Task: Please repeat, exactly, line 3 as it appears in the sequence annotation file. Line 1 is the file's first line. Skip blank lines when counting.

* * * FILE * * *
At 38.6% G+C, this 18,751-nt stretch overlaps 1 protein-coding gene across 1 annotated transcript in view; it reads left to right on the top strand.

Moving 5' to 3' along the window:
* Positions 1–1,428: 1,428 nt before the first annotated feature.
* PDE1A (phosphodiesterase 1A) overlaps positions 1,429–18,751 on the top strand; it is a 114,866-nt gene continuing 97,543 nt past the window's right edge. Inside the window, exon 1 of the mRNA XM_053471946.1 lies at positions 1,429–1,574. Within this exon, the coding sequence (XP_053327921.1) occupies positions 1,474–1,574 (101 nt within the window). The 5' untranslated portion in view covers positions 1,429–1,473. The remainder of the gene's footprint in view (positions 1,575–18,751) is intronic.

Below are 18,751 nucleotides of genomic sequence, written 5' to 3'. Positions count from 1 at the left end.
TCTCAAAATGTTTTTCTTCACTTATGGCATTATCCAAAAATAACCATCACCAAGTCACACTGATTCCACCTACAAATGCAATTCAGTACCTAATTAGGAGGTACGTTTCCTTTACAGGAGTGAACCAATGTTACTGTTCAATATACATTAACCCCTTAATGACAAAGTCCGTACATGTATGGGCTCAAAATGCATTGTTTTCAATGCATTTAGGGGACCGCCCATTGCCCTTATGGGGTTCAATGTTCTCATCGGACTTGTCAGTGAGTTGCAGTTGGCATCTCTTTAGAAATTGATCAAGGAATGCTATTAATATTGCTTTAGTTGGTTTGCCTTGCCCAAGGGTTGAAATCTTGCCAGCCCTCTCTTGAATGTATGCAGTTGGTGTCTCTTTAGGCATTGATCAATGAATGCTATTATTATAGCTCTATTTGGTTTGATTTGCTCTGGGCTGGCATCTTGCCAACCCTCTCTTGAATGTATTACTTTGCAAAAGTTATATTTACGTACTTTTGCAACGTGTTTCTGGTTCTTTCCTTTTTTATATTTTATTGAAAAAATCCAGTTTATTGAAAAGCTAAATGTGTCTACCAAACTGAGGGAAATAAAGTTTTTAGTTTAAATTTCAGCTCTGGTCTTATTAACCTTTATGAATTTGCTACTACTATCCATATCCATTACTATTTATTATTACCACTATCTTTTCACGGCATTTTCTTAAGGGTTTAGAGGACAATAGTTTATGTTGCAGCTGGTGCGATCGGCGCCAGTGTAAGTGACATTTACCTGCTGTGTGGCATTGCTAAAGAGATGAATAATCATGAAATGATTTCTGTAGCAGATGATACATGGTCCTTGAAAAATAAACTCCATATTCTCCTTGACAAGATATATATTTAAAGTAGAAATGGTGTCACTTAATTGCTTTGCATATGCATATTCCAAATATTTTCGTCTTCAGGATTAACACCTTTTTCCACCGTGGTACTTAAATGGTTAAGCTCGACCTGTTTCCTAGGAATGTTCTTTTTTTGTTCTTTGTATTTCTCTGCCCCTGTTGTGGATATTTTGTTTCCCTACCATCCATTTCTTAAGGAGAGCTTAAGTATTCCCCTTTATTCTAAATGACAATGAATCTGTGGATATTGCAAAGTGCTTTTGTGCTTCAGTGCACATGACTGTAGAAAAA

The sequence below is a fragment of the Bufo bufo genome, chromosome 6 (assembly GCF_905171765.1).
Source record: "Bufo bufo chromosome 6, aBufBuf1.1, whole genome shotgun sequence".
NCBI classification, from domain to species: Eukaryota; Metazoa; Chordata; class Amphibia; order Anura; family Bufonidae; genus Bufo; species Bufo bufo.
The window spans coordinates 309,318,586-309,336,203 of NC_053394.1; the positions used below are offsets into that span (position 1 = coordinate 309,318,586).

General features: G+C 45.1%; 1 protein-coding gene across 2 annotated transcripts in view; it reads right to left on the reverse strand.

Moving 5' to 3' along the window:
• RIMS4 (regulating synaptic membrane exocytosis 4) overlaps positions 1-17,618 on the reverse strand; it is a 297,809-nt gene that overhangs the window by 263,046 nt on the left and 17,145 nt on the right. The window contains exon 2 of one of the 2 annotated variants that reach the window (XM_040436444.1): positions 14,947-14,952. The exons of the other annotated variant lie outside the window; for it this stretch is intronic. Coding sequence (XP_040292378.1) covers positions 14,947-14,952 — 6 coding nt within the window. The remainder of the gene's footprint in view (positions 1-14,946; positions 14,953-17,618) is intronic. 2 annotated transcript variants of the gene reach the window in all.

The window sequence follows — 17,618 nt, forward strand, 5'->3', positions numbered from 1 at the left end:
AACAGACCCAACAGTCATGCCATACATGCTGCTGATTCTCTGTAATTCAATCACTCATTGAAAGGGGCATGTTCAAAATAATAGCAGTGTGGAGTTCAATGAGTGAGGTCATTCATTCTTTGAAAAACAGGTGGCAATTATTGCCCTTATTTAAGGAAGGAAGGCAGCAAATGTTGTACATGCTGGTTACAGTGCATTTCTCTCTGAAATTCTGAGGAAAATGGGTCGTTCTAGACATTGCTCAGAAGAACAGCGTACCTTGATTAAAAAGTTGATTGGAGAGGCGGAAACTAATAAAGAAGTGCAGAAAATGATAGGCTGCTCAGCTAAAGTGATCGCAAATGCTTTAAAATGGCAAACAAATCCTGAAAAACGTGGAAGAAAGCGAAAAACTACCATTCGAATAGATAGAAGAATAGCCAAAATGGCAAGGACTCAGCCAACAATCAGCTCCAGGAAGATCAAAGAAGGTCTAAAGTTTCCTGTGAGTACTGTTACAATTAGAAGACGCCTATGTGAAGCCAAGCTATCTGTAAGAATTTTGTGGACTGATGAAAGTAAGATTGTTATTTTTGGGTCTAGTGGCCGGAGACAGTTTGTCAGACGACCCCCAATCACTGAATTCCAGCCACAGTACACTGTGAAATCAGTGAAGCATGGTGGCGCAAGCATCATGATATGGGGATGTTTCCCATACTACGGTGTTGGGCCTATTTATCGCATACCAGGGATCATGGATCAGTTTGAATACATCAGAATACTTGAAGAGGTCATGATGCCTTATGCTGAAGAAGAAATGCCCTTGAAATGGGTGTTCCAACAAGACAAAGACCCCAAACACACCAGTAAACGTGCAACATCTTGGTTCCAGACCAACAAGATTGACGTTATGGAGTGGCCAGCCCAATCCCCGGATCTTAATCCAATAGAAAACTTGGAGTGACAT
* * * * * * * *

* Positions 1–1,428: 1,428 nt before the first annotated feature.